670,000 people – one goal
Every single area of the company shares the responsibility for decarbonization, down to the smallest ramifications – and this includes all 670,000 employees around the world, too. They are the ones shaping the change each and every day. As a company, Volkswagen can only succeed if every employee is fully aware of the carbon reduction measures and goals, as well as their purpose.
Volkswagen’s decarbonization is a true team effort. It’s being brought about with the help of all employees and in every single workplace. Across all brands, training and education measures are sensitizing the workforce to the issue of climate change, for which Volkswagen is jointly responsible – so that everyone is empowered to become active in climate protection in their area of activity.
Decarbonization – in the personal and professional spheres
Our primary task is to build carbon-neutral cars and gradually reduce Volkswagen’s greenhouse gas emissions to zero. While all employees are contributing to this, even more can be done to stop climate change. Every single employee has a personal carbon footprint, too, and thus the opportunity to become active for climate protection outside of their professional activities – and Volkswagen wants to actively support every employee in this endeavor. This is why the company offers a basis for climate-conscious decision-making both in the professional and the personal spheres.
Of course, the Volkswagen Group cannot and will not dictate to its employees how they should live their lives or how to reduce their carbon footprint. But climate change isn’t going to wait for any of us. Therefore, it’s necessary for the company to take responsibility beyond its own products. With a community of 670,000 employees, the Group has incredible potential to make a difference. Because every individual can do something. And every single step counts.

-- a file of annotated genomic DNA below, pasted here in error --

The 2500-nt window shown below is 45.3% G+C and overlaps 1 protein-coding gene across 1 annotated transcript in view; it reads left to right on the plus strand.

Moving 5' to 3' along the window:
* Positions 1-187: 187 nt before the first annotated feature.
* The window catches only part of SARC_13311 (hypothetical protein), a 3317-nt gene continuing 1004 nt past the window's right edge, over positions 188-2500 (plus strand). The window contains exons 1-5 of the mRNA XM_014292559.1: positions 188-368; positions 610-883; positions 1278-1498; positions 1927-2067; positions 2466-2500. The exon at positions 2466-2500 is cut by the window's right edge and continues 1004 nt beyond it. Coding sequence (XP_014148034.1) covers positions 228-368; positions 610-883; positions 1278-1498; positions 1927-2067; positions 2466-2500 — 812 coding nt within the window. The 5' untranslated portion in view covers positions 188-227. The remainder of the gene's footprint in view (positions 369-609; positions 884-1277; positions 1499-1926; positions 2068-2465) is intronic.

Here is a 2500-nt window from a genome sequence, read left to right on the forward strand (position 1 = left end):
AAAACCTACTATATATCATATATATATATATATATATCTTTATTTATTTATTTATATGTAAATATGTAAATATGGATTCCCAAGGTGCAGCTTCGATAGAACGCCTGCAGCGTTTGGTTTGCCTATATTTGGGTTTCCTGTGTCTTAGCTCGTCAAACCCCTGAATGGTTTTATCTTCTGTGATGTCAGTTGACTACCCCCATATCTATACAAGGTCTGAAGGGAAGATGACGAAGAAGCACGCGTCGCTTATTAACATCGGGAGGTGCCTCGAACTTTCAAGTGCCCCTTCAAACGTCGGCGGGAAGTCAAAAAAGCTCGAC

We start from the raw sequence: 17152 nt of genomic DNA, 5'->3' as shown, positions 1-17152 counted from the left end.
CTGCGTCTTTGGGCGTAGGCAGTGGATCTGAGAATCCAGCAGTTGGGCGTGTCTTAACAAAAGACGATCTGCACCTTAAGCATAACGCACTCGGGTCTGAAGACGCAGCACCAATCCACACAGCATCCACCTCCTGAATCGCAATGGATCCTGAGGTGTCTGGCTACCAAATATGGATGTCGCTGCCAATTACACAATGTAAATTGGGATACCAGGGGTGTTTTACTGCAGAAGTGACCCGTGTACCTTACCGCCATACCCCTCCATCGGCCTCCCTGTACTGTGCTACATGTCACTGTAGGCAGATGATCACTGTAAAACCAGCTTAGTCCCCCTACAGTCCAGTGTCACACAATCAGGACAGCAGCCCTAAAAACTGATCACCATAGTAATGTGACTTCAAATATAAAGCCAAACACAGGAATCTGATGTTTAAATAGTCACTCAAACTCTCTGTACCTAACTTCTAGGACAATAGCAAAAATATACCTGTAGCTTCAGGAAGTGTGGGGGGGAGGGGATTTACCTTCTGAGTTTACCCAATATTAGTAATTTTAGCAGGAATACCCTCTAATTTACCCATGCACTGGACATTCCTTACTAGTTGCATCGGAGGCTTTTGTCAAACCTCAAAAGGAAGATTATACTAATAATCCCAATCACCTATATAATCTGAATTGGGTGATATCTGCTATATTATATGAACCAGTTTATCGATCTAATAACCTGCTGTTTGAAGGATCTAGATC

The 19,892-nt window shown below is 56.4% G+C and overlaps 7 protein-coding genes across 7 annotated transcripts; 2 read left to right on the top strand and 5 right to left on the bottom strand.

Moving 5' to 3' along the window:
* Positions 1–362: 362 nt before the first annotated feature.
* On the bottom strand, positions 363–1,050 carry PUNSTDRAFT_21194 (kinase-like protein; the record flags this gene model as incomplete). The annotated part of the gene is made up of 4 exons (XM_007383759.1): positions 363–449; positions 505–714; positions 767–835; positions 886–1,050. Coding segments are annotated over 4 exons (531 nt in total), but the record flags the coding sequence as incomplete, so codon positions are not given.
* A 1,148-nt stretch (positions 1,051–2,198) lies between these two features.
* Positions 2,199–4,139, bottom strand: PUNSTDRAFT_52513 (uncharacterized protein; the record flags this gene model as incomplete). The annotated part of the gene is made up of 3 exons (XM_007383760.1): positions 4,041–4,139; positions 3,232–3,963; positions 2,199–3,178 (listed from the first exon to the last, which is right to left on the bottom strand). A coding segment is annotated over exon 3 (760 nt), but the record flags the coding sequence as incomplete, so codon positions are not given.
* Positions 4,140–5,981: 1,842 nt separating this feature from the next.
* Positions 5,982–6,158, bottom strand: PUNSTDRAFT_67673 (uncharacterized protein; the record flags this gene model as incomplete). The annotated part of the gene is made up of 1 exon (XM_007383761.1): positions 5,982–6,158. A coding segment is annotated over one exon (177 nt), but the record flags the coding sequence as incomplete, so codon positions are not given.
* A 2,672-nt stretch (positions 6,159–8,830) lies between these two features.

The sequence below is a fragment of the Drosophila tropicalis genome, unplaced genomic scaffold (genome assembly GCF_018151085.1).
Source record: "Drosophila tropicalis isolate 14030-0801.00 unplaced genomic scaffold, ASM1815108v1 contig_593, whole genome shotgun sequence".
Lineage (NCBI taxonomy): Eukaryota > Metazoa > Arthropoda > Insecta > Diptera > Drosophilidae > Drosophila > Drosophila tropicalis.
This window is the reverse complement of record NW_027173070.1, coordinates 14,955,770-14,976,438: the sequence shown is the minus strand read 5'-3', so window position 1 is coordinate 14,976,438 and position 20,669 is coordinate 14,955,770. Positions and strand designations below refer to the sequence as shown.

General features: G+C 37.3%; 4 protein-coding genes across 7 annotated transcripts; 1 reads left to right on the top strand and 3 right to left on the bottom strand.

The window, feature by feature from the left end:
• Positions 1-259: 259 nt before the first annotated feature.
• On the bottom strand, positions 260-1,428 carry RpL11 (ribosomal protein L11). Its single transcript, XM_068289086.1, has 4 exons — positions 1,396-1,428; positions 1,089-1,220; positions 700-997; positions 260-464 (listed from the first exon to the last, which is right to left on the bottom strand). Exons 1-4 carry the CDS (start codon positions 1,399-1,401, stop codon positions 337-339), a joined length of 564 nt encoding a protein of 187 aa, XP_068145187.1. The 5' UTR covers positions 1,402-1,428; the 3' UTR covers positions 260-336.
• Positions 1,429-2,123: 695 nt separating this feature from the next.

Living by example with e-mobility
Customers who switch to Volkswagen electric vehicles are making a conscious decision for climate-friendly mobility and the reduction of their carbon footprint. The Group is already the world’s second-largest supplier of electric vehicles and has ambitious targets. E-mobility is the most important building block for decarbonization at Volkswagen. Not only do good electric cars that are attractive to customers have to be developed and designed – they also have to be produced in volumes that are unprecedented anywhere in the world today. The ramp-up for this is taking place in record time. And since it affects all employees in the Group, the entire Volkswagen workforce is actively shaping the change. New supply chains and production processes, new technologies or shared mobility concepts are just a few examples of this change.
Everyone at Volkswagen also understands that the new models are still unfamiliar to many customers. That’s why many employees are familiarizing themselves with them, getting to know the technology behind them and understanding why exactly these vehicles are being developed and built. Therein lies an opportunity to show customers and the general public that these electric products are excellent vehicles suitable for everyday use – with an immense climate benefit.
Leadership is called for
Volkswagen’s management and management board bear a special responsibility for decarbonization. With their decisions, they’re setting the course for the Group to meet its ambitious climate targets. However, the management is also expected to demonstrate in their personal behavior what Volkswagen stands for: fulfilling the Paris Climate Agreement.